It snowed. Again. And I’m sorry.
I remember those days like they were yesterday. Stuck inside a two bedroom apartment with two rowdy preschool aged boys, it wasn’t a snow day. It was a hostage crisis and I was the hostage.
“Mom! We wanna go outside! Please, mom! Take us outside!” Their demands were simple: Spend 15 minutes pulling on snow pants, boots, hopefully a matching pair of mittens, and a coat. Go outside for 5 minutes in the actual snow, then come back inside and spend 15 minutes taking it all off again, followed by not too hot cocoa and their favorite cookies. No big deal, right?
Maybe not for a 16 year old who got to sleep in. Not for a woman who hasn’t had a good night’s sleep for 3,247 days.
I remember well. I remember thinking how snow days were supposed to look. How we’d build a snowman and take pictures for the scrapbook. How we would build snow forts and take pictures for the scrapbook. How we would fill spray bottles with water and food coloring to color the snow. Or make snow ice cream. So we could take pictures for the scrapbook.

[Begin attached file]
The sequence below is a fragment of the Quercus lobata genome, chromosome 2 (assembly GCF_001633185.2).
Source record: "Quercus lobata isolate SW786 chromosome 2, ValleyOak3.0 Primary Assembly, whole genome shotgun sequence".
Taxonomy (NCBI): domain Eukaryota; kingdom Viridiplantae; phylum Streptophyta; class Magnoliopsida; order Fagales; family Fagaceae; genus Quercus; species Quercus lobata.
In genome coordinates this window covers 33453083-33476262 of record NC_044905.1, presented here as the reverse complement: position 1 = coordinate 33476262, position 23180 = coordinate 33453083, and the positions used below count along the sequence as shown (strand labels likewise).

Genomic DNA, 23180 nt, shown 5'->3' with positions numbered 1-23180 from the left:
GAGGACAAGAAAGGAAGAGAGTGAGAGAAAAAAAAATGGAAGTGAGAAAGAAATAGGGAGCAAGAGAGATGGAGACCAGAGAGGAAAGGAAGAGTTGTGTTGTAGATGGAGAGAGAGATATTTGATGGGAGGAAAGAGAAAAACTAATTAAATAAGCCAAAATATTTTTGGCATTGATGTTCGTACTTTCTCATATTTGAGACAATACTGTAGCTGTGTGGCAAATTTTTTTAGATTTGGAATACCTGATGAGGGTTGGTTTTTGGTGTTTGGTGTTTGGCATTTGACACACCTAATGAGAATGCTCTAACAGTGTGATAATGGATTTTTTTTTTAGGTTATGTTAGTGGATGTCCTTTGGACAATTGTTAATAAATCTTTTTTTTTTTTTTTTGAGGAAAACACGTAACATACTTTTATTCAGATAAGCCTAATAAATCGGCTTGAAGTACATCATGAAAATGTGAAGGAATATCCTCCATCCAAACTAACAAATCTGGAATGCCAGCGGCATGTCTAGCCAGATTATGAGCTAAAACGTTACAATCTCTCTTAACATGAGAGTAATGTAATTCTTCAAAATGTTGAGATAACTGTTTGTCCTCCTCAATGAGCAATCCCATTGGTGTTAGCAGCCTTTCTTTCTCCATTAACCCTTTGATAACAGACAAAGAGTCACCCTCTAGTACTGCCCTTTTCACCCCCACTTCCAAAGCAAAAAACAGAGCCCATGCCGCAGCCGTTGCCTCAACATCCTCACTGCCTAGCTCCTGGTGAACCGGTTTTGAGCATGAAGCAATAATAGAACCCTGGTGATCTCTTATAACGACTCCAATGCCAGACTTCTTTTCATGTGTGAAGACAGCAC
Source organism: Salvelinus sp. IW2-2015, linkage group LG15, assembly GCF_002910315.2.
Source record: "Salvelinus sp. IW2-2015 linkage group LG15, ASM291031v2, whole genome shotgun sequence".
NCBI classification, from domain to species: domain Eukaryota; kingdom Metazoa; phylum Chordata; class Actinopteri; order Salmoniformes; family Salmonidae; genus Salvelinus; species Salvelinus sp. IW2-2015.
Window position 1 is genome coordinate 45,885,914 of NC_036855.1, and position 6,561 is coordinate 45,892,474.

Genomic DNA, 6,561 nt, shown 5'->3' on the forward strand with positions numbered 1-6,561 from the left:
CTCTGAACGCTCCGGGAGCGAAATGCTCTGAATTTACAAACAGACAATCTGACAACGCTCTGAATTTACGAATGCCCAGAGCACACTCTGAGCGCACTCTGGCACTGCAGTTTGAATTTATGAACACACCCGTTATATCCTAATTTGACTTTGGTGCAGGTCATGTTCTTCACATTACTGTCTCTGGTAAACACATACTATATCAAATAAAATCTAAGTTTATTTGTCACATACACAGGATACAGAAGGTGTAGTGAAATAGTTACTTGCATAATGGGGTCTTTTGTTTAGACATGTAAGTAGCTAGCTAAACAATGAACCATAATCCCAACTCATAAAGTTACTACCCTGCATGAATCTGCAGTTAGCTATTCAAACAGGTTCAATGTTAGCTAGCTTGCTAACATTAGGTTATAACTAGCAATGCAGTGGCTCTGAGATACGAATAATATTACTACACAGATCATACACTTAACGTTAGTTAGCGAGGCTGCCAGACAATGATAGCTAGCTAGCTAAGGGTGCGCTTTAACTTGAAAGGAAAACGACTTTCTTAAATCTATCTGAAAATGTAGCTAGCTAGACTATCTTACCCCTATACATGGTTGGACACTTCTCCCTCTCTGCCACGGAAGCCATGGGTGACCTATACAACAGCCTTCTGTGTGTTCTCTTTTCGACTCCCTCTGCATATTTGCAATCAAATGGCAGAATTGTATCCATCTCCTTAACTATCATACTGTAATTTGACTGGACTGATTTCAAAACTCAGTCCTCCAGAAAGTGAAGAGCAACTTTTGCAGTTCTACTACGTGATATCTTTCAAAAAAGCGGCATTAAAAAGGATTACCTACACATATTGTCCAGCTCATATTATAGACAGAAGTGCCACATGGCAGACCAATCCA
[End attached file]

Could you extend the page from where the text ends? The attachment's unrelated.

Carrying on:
For me, it was always about creating memories for a life I wanted to live, but didn’t actually have the time or energy to live.
My boys are teenagers now. Nobody asked if they can go outside to build a snowman. Today my help was not needed to pull on snow pants and gloves. Yes! Instead, they had to suit up to shovel the driveway and sidewalks. We’ve come a long way. And you know what? I don’t regret not having “better” pictures for our scrapbook. I regret not embracing the time for what it truly was: Loud, crazy, chaotic, exhausting, messy, crusty, unstructured, and truly the longest days of my life. But they were mine and it’s not too late to own them.
It’s not too late.
Today I choose to embrace the life we are living, and as I do, grace warms us like the sun.